How poor do you have to be before you’re in poverty?
The answer is important because many social welfare programs determine eligibility by some measure of poverty — often based on the federal poverty guidelines. These include the Medicaid health insurance program and the Supplemental Nutrition Assistance Program (SNAP), which was previously known as food stamps.
The federal poverty guidelines — which are sometimes loosely referred to as the “federal poverty level” — are set by the federal government as a baseline and take into account the size of your family and where you live.
Following is a look at how these poverty guidelines are determined, what they are used for, and how much they are in the 50 states, the District of Columbia and U.S. territories.
What the federal poverty guidelines are used for
Many federal, state and local government programs use poverty guidelines to determine eligibility. Some charities and private companies, such as utilities and pharmaceutical companies, also do. Here is a partial list of federal programs that base decisions on poverty guidelines:
- Head Start
- Children’s Health Insurance Program
- Certain parts of Medicaid
- Medicare – Prescription Drug Coverage (subsidized portion only)
- The Affordable Care Act’s premium tax credit
- Community Health Centers
- Migrant Health Centers
- Family Planning Services
- Supplemental Nutrition Assistance Program (SNAP)
- Special Supplemental Nutrition Program for Women, Infants, and Children (WIC)
- National School Lunch Program (for free and reduced-price meals only)
- Low-Income Taxpayer Clinics
In contrast, here are some programs where income is relevant but the poverty guidelines are not used:
- Supplemental Security Income (SSI)
- Earned Income Tax Credit (EITC)
- Some parts of Medicaid
- Section 8 low-income housing assistance
- Low-rent public housing
Who determines the federal poverty guidelines
The federal government maintains two measures of poverty that are easily confused: the “poverty thresholds” and the “poverty guidelines.”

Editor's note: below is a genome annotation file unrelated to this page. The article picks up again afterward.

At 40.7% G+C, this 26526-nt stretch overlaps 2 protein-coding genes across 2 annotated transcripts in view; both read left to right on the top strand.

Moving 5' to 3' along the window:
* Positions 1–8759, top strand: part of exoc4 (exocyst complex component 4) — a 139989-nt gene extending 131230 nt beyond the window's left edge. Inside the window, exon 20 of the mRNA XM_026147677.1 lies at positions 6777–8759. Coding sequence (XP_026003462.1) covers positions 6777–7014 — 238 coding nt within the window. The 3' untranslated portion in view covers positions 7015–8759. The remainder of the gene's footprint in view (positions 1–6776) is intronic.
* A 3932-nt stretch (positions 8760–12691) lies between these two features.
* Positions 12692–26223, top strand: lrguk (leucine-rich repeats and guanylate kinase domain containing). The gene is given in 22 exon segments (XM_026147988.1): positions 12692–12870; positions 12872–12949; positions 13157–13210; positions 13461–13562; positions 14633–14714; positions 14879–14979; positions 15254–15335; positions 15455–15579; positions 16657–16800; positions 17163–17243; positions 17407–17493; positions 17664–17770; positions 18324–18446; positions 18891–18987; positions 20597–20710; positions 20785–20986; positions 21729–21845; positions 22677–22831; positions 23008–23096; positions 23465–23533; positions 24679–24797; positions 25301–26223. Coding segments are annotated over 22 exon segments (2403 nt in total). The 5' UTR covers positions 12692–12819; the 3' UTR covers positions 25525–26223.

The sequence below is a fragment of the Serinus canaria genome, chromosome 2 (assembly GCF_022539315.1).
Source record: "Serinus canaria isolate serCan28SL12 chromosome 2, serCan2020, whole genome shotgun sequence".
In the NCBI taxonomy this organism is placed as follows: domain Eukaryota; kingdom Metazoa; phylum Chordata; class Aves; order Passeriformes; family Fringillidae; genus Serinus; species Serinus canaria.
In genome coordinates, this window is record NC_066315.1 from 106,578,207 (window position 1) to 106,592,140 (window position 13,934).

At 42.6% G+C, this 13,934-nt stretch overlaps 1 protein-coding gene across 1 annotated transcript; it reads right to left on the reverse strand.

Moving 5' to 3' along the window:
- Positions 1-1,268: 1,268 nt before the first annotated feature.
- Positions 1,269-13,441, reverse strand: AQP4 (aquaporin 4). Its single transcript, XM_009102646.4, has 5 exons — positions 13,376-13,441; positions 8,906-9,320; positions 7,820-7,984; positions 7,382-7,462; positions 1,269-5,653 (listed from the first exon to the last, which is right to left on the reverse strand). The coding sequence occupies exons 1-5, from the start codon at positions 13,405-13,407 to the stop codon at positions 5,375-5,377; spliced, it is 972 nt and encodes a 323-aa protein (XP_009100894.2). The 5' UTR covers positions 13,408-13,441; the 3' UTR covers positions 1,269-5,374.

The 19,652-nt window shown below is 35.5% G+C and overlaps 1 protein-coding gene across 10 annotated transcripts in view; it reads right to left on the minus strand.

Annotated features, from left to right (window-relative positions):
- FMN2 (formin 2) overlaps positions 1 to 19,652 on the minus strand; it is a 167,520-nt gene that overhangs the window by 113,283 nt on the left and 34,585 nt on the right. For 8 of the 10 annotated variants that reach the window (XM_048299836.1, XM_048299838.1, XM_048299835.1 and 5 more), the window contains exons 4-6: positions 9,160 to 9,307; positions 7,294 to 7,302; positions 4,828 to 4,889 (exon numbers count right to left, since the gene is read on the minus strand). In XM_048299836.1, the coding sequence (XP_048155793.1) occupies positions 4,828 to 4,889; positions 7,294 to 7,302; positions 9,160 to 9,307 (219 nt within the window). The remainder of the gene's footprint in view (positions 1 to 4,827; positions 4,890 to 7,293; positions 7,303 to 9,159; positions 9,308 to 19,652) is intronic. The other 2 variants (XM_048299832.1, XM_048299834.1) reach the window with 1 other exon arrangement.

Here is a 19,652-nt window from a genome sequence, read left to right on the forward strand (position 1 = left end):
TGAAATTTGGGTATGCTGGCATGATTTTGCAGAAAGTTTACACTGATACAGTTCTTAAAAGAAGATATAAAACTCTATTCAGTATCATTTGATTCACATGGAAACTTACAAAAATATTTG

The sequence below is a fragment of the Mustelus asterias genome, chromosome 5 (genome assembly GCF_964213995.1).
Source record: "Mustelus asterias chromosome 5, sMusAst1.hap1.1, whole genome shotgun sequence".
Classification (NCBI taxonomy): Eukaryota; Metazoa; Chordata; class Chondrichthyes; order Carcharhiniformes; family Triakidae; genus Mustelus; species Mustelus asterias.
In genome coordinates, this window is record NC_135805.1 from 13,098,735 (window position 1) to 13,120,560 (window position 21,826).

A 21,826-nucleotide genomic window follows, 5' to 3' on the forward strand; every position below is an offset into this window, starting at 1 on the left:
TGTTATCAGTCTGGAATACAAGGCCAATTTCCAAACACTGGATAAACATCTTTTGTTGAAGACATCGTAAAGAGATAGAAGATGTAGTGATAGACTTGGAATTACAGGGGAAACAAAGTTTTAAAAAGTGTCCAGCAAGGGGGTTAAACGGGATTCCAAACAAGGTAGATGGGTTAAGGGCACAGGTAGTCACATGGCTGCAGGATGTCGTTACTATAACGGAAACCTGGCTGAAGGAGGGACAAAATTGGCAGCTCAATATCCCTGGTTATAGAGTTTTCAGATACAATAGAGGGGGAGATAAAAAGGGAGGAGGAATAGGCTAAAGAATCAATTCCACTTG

Poverty thresholds are determined annually by the Census Bureau and are used for statistics that give us an estimate of how many Americans struggle to afford basic necessities.
Poverty guidelines are determined each January by the U.S. Department of Health and Human Services and used to determine financial eligibility for certain programs.
Adding further confusion is that different programs use the federal poverty guidelines differently. One program might set the cutoff at 125% of the guidelines while another might set it as high as 400%. For this reason, HHS publishes a downloadable chart showing different multiples of the guidelines.
Following are the 2022 federal poverty guidelines listed by location and household size.
These are the 2022 federal poverty guidelines by household size for Alaska:
- 1 person: $16,990
- 2 people: $22,890
- 3 people: $28,790
- 4 people: $34,690
- 5 people: $40,590
- 6 people: $46,490
- 7 people: $52,390
- 8 people: $58,290
- More than 8 people: Add $5,900 for each additional person
These are the 2022 federal poverty guidelines by household size for Hawaii:
- 1 person: $15,630
- 2 people: $21,060
- 3 people: $26,490
- 4 people: $31,920
- 5 people: $37,350
- 6 people: $42,780
- 7 people: $48,210
- 8 people: $53,640
- More than 8 people: Add $5,430 for each additional person
The 48 contiguous states and D.C.
The federal poverty guidelines are the same across the other 48 states as well as Washington, D.C. For 2022, they are:
- 1 person: $13,590
- 2 people: $18,310
- 3 people: $23,030
- 4 people: $27,750
- 5 people: $32,470
- 6 people: $37,190
- 7 people: $41,910
- 8 people: $46,630
- More than 8 people: Add $4,720 for each additional person
The U.S. Department of Health and Human Services (HHS) does not set federal poverty guidelines for the following territories:
- Puerto Rico
- U.S. Virgin Islands
- American Samoa
- Republic of the Marshall Islands
- Federated States of Micronesia
- Commonwealth of the Northern Mariana Islands
In these parts of the U.S., poverty is defined on a case-by-case basis. For each federal program, “the federal office which administers the program is responsible for deciding whether to use the contiguous-states-and-D.C. guidelines for those jurisdictions or to follow some other procedure,” HHS says.
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